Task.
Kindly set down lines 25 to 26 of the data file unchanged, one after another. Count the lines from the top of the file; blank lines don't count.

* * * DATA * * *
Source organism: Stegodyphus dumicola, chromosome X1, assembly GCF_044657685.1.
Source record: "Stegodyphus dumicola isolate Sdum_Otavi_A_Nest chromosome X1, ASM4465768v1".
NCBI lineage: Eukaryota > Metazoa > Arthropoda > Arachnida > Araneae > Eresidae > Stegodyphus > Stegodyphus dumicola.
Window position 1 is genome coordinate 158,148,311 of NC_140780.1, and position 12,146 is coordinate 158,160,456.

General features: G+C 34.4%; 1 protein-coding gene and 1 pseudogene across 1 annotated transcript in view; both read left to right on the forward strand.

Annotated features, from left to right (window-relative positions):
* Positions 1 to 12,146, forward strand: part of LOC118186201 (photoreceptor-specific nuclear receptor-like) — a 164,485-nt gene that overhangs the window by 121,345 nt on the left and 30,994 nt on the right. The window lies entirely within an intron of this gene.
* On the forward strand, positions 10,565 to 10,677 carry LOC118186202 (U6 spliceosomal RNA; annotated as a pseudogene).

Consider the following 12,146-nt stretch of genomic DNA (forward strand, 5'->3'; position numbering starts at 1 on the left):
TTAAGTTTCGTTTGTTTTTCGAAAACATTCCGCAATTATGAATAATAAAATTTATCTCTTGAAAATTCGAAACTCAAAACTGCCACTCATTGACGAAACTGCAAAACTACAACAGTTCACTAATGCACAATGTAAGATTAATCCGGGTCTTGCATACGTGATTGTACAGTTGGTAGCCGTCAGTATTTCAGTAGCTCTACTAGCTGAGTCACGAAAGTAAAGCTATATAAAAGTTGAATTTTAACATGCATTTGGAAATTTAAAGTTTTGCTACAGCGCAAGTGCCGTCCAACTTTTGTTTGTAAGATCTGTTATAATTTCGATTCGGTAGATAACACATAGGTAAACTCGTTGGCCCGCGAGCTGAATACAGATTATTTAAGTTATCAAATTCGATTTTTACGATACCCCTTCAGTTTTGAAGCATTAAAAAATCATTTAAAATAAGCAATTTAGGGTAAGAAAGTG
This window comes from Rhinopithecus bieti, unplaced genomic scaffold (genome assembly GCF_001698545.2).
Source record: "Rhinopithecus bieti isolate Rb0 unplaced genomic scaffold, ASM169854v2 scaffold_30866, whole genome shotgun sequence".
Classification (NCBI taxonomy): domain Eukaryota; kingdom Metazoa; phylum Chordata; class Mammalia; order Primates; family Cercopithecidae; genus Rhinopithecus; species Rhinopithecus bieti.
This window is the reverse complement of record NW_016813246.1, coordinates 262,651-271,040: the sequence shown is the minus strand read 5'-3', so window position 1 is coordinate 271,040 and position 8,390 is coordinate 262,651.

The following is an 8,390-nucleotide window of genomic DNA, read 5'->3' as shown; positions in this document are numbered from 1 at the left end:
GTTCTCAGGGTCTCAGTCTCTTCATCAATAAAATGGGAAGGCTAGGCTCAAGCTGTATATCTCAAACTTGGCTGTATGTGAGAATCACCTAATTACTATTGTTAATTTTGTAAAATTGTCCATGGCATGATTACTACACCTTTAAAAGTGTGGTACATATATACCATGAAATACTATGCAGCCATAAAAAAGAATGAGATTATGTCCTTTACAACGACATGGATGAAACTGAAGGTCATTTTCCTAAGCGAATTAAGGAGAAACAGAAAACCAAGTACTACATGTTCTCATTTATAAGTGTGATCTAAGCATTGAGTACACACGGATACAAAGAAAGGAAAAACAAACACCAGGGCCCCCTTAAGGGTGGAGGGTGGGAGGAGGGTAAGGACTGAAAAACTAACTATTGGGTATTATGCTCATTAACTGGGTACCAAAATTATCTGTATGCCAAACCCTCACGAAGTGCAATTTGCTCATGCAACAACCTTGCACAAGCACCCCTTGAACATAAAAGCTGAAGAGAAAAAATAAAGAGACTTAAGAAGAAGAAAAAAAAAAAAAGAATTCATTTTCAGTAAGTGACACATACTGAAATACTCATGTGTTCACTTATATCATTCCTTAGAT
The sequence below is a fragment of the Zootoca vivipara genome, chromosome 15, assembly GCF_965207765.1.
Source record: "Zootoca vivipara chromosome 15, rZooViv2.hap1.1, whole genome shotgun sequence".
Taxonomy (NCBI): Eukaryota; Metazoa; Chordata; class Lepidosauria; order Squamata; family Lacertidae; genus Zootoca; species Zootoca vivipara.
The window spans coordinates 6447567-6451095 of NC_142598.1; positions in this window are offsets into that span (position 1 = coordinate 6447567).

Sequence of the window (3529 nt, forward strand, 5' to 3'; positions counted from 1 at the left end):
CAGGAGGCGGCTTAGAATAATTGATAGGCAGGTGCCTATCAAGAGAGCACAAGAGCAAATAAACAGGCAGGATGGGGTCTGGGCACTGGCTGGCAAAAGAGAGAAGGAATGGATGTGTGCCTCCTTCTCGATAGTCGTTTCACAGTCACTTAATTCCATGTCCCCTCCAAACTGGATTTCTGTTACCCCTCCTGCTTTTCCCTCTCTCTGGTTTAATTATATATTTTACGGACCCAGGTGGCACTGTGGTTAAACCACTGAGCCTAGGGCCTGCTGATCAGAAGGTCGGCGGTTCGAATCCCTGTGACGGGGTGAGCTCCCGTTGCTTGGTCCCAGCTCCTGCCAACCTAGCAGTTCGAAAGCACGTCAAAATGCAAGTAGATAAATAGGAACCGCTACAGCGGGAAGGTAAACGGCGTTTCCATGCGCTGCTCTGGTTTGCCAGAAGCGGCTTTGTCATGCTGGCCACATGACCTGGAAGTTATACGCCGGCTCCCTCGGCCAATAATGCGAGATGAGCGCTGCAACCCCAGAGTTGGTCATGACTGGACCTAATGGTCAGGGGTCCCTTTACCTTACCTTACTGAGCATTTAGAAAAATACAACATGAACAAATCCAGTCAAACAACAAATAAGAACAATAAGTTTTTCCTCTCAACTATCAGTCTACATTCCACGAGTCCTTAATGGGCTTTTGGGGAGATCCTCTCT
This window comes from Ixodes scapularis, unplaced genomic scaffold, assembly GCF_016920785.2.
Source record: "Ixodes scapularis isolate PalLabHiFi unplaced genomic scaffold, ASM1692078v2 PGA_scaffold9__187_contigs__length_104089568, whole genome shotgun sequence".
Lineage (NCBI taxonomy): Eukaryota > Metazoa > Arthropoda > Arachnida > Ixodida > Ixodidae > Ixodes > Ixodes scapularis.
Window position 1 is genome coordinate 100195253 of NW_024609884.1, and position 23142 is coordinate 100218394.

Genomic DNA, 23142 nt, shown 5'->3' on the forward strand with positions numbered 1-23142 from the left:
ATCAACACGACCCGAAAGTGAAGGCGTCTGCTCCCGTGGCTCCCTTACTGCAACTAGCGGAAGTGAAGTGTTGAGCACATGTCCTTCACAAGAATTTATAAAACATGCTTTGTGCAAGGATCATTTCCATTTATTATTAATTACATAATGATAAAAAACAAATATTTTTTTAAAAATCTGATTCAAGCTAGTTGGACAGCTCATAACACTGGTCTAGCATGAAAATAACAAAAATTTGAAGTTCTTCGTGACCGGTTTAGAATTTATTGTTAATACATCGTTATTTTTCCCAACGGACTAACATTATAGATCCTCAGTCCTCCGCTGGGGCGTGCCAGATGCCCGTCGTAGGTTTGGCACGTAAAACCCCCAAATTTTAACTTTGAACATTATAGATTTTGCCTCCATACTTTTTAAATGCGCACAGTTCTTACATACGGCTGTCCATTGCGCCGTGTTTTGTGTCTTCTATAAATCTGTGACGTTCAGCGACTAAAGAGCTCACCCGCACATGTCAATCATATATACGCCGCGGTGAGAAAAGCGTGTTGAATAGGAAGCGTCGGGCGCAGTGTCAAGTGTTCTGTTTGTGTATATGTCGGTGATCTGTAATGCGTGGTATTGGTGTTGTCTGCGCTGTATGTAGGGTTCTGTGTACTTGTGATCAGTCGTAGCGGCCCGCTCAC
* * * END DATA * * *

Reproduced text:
Lineage (NCBI taxonomy): Eukaryota > Metazoa > Arthropoda > Arachnida > Ixodida > Ixodidae > Ixodes > Ixodes scapularis.
Window position 1 is genome coordinate 100195253 of NW_024609884.1, and position 23142 is coordinate 100218394.